I love hot dogs. I don’t care what’s in them. I just love them. They have to be done right or else they’re nothing more than a supporting actor to the leading dynamo known as hamburgers. I have found some places that succeed in this regard while others produce a hot dog that’s so insufficient that it might as well be served by the dozen. The area I live in is not loaded with a large amount of quality eating establishments. I know I need to venture outside of my immediate area to find other contenders. I will probably do that at some point. First, I need to find out what’s out there.
One thing that’s always surprised me is the ineptitude of the fast food juggernauts to produce a decent hot dog. McDonald’s has tried it a few times with less than impressive results. Ray Kroc, the man who’s commonly referred to as the founder of McDonald’s even though he was just the guy who bought the company from the actual founders, the McDonald brothers, prevented McDonald’s from serving hot dogs due to the unpredictability of their ingredients. Burger King has one on their menu right now. I don’t trust it.
Wienerschnitzel has a location right down the street from my house. I went there once and never will again. Their hot dogs are a lifeless waste of the soggy buns they’re put in. Freddy’s, a joint that recently came into my area from parts unknown, has hot dogs but they’re small. I have to buy a burger to get a complete meal out of the arrangement. I love Freddy’s and would recommend them to anyone who has them in their town. They need to work on beefing up their hot dogs if they want to be a contender.
I get that I could make hot dogs at home. Where’s the fun in that though? I make hot dogs one way and they’re not that impressive. I could make those hot dogs every day of the week for very little money. That’s not fun. I want a hot dog that’s interesting. A hot dog that’s made using recipes and techniques perfected by passionate people over the course of years. I want a hot dog that I think about when I’m no longer in the place from which I’ve ordered it. I’ve found that dog and am going to write about it next.
Would it be too much to ask for a company to make a coffee grinder that doesn’t clog? My insufferable grinder clogs all the time. It always seems to do it at the worst possible time too. Why is that? The last time I checked a coffee grinder is something that’s supposed to grind coffee. When it doesn’t grind coffee, it’s no longer a coffee grinder. It’s just a machine that makes a lot of noise. I find myself having to resist the urge to throw the contraption across the room every time I have to dig out the needle noise pliers to get the 1/8 of a teaspoon of grounds out of the gears.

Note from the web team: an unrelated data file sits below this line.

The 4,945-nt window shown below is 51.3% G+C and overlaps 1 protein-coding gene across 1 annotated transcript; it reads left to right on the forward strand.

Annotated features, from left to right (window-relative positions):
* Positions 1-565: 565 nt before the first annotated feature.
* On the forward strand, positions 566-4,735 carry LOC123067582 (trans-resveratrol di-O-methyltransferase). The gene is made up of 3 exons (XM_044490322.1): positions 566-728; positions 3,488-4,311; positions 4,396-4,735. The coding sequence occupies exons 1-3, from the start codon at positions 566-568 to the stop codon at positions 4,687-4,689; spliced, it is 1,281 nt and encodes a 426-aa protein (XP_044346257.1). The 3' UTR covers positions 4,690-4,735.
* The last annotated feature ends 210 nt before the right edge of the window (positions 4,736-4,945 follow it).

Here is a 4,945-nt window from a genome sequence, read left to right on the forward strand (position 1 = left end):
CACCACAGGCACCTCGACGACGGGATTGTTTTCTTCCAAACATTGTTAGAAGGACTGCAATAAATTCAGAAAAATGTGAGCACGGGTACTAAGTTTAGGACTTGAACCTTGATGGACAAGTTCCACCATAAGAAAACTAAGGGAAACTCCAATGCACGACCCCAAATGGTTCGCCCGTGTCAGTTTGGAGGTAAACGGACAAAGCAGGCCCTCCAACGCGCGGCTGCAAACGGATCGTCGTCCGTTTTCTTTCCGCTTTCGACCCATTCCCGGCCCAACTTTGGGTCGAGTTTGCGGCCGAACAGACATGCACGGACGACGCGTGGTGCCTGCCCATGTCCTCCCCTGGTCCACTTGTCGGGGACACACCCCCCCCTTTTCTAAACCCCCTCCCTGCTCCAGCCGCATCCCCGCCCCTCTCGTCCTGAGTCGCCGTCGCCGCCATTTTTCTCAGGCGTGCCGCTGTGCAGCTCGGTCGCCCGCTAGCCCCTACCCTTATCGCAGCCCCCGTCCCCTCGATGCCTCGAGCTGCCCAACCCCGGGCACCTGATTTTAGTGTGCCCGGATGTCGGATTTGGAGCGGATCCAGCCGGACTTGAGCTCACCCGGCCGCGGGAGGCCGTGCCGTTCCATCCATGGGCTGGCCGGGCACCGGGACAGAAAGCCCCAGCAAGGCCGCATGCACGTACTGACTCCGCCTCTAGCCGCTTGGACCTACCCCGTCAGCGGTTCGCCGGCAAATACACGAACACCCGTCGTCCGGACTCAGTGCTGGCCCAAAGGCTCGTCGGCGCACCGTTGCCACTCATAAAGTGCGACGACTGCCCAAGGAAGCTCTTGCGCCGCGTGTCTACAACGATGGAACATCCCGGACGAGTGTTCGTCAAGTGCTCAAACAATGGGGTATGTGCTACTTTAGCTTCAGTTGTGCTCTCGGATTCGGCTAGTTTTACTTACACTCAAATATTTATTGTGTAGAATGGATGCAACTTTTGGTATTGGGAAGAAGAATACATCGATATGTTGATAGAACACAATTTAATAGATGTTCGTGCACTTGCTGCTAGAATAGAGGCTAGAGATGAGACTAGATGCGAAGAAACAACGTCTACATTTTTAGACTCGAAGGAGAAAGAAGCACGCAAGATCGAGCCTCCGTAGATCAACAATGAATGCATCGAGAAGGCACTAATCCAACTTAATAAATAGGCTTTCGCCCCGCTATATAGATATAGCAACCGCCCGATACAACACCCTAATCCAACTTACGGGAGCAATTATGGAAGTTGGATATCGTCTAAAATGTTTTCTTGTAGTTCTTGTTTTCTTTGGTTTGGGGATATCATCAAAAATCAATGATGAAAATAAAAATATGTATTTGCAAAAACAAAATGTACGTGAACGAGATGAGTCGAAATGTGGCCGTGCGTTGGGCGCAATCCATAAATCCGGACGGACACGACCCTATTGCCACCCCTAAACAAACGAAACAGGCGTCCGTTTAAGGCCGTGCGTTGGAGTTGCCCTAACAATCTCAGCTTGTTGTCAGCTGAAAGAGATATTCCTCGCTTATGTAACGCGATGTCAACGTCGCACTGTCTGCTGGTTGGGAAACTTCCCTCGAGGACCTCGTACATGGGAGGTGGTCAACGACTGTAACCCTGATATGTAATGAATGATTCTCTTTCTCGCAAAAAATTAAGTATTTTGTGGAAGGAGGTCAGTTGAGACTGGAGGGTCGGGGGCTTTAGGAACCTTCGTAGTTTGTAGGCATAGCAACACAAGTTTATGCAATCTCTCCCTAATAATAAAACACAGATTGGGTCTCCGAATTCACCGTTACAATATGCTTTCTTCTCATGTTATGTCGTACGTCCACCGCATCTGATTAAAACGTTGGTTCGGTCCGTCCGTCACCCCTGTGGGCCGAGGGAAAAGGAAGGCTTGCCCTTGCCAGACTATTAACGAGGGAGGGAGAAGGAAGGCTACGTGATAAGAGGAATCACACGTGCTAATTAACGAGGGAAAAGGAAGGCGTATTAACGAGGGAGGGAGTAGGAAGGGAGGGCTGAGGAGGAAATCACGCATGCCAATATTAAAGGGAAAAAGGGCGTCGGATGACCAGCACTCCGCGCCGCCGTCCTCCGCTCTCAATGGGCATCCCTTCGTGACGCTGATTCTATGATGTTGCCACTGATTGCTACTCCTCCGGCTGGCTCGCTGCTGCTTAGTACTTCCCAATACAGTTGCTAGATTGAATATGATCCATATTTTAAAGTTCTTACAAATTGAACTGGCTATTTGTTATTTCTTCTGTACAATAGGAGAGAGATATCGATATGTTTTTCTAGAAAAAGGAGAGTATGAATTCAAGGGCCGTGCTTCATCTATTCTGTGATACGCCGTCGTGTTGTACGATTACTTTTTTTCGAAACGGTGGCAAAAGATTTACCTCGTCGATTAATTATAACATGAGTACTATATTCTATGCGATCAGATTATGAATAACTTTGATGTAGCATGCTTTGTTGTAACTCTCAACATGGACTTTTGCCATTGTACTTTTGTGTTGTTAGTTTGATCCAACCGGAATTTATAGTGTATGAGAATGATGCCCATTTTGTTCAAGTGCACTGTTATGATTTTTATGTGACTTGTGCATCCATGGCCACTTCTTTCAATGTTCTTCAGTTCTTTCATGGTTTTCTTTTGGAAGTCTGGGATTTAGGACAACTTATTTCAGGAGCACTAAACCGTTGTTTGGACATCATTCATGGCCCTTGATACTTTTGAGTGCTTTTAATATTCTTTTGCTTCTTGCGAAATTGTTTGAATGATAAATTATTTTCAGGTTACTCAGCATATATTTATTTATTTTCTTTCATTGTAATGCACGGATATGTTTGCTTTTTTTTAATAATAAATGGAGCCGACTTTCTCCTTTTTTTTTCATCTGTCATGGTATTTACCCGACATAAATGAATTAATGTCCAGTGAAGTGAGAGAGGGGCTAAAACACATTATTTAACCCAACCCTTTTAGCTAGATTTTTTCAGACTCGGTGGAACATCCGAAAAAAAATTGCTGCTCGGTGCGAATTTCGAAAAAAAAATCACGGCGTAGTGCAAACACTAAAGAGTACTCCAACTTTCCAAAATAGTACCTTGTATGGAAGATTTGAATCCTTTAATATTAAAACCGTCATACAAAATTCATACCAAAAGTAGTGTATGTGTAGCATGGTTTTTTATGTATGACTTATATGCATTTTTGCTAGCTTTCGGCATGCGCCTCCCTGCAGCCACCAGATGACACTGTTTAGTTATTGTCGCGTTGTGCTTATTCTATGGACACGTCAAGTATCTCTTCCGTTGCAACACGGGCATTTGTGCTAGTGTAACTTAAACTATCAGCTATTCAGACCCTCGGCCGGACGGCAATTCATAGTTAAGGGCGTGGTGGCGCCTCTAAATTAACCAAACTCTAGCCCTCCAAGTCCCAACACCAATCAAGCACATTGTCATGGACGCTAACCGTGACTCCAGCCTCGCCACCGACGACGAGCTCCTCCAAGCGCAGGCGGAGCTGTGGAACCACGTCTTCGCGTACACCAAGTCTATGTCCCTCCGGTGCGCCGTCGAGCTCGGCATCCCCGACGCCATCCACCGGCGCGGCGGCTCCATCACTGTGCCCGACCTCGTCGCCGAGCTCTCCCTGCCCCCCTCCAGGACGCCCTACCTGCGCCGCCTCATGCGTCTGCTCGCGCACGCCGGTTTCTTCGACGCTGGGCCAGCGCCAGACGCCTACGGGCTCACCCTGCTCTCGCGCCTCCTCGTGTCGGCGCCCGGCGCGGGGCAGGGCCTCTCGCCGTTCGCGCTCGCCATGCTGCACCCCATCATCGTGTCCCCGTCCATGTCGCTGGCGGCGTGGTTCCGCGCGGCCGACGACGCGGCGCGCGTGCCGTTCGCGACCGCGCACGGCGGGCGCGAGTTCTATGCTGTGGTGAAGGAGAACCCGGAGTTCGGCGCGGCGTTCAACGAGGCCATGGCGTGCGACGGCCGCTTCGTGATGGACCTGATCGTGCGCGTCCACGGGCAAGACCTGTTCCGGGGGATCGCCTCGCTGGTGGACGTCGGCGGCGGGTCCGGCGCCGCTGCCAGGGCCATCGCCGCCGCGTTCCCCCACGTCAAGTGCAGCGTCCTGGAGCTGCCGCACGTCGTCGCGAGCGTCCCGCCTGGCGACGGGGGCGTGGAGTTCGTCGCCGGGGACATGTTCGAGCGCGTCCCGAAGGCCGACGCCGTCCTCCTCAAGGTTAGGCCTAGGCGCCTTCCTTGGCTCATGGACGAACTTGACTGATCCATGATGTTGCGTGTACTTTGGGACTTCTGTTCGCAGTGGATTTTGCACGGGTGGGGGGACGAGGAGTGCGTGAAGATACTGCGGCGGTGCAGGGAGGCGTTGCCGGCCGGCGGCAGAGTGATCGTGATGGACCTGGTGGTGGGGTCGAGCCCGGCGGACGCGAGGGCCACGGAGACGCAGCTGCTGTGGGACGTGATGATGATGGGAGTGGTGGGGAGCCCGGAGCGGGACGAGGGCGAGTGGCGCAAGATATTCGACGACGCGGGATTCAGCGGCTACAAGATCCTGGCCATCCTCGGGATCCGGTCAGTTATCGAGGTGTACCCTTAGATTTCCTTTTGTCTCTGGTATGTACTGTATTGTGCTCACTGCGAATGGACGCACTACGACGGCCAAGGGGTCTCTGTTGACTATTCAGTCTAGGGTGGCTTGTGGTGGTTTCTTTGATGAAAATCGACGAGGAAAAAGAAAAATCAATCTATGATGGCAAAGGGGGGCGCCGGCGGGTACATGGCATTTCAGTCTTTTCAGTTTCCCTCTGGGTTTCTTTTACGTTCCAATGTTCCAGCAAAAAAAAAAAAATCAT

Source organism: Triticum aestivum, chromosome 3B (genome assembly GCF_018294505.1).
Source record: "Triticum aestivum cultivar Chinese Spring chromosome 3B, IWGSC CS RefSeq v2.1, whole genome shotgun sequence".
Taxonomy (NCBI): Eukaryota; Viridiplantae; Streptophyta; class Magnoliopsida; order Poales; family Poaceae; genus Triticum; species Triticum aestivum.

I received a manual grinder and it did not get the job done. I had to exert a considerable amount of effort to get a minimal amount of grounds. I kept trying to make the process more efficient and was left with the same lackluster results. I have yet to write a review about this product because I feel like I’m not using it right. I plan on writing the manufacturer of this product to see if there’s some sort of remedy to this situation.
I’m really hoping that another company steps up to the plate to make a better grinder. A grinder that blows through a pound at a time without getting clogged. I saw a grinder like this at my favorite coffee laboratory, Daily Rose Espresso in Layton, Utah. The proprietors of this establishment fed a bag of coffee through a beastly looking grinder and it spit it out like it was nothing. I’m sure there similar contraptions in other coffee shops across the country. The cost of these machines is so significant that it makes it difficult for the average coffee drinker to get their hands on them. There has to be a better way.
I’ve pondered launching a Kickstarter campaign to turn a clog proof coffee grinder into a reality. In order for me to go into that project, I would have to research all the grinders. I haven’t done that yet. I will continue to search for this kind of grinder until I’m able to add it to my repertoire. Coffee drinkers deserve better grinders than the ones they’re getting. If I can’t find a grinder to recommend to them, I will put the wheels in motion to ensure that it’s created.
A memorial goes a long way, but it can only go so far. Remembering something is all well and good. If that thing isn’t here, you can remember it all you want. The thing you’re remembering isn’t going to come back. You will feel better for awhile having remembered it. This feeling will subside, making it even more difficult to process your loss than if you had done nothing at all. I’m not advocating for the abolition of memorials in all their forms. What I’m saying is we need to do more to appreciate and preserve what we love while it’s still here.
I’m lucky to have not dealt with a lot of loved ones passing away. Family members have died of old age, but I didn’t have good relationships with a lot of them. Only two losses were substantial. I found ways to overcome those losses because I knew we had shared many great moments and left on good terms. I miss them often. However, for some reason, I don’t miss them so much that I wish they were still here. It would be wonderful if they were. I just remind myself their number was up and anything we could have done in our relationship was accomplished and then some.
I often regret the fact that I didn’t spearhead an effort to save the Cinedome 70 in Riverdale, Utah sooner. I should’ve acted the moment I saw a for sale sign attached to the building. Public interest would’ve been up and all the damage vandals inflicted on the structure could’ve been avoided. I realize that a lot of people think I’m foolish for admiring a building that’s now long gone. I get it. I just love buildings that are loaded with personality, especially buildings that were constructed by passionate people.
Modern architecture is soulless and lifeless. Nothing but a bunch of straight edges and open windows. Corporations rule the day and they prioritize designs that are easy and cheap to replicate. Consumers go for these establishments because they’re everywhere. They pass up the little places, thinking that they should avoid them since the owner wasn’t able to plunk down the money to outfit everything with the newest and the best. Whatever happened to appreciating the little guy? I wish the juggernauts would go out of business tomorrow, allowing for the up and comers to create the jobs and make things enjoyable again.